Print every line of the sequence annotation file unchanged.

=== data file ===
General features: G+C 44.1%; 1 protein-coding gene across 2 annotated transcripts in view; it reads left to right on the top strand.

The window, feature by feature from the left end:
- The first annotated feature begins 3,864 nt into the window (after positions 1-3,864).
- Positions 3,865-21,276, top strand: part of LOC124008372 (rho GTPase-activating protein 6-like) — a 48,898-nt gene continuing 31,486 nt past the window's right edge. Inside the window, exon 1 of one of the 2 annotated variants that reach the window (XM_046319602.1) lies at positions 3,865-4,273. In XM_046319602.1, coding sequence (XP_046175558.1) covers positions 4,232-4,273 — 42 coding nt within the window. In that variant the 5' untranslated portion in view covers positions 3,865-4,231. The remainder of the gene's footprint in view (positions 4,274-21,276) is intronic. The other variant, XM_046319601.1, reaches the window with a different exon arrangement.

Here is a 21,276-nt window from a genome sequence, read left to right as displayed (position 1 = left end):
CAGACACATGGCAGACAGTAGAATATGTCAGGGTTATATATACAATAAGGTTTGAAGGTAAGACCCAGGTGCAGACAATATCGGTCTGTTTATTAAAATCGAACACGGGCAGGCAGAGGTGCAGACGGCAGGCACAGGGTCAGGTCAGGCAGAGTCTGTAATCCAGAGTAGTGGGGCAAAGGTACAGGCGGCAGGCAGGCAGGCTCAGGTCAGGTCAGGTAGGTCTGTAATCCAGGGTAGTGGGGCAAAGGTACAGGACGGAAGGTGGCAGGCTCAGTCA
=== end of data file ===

General features: G+C 44.1%; 1 protein-coding gene across 2 annotated transcripts in view; it reads left to right on the top strand.

The window, feature by feature from the left end:
- The first annotated feature begins 3,864 nt into the window (after positions 1-3,864).
- Positions 3,865-21,276, top strand: part of LOC124008372 (rho GTPase-activating protein 6-like) — a 48,898-nt gene continuing 31,486 nt past the window's right edge. Inside the window, exon 1 of one of the 2 annotated variants that reach the window (XM_046319602.1) lies at positions 3,865-4,273. In XM_046319602.1, coding sequence (XP_046175558.1) covers positions 4,232-4,273 — 42 coding nt within the window. In that variant the 5' untranslated portion in view covers positions 3,865-4,231. The remainder of the gene's footprint in view (positions 4,274-21,276) is intronic. The other variant, XM_046319601.1, reaches the window with a different exon arrangement.

Here is a 21,276-nt window from a genome sequence, read left to right as displayed (position 1 = left end):
CAGACACATGGCAGACAGTAGAATATGTCAGGGTTATATATACAATAAGGTTTGAAGGTAAGACCCAGGTGCAGACAATATCGGTCTGTTTATTAAAATCGAACACGGGCAGGCAGAGGTGCAGACGGCAGGCACAGGGTCAGGTCAGGCAGAGTCTGTAATCCAGAGTAGTGGGGCAAAGGTACAGGCGGCAGGCAGGCAGGCTCAGGTCAGGTCAGGTAGGTCTGTAATCCAGGGTAGTGGGGCAAAGGTACAGGACGGAAGGTGGCAGGCTCAGTCA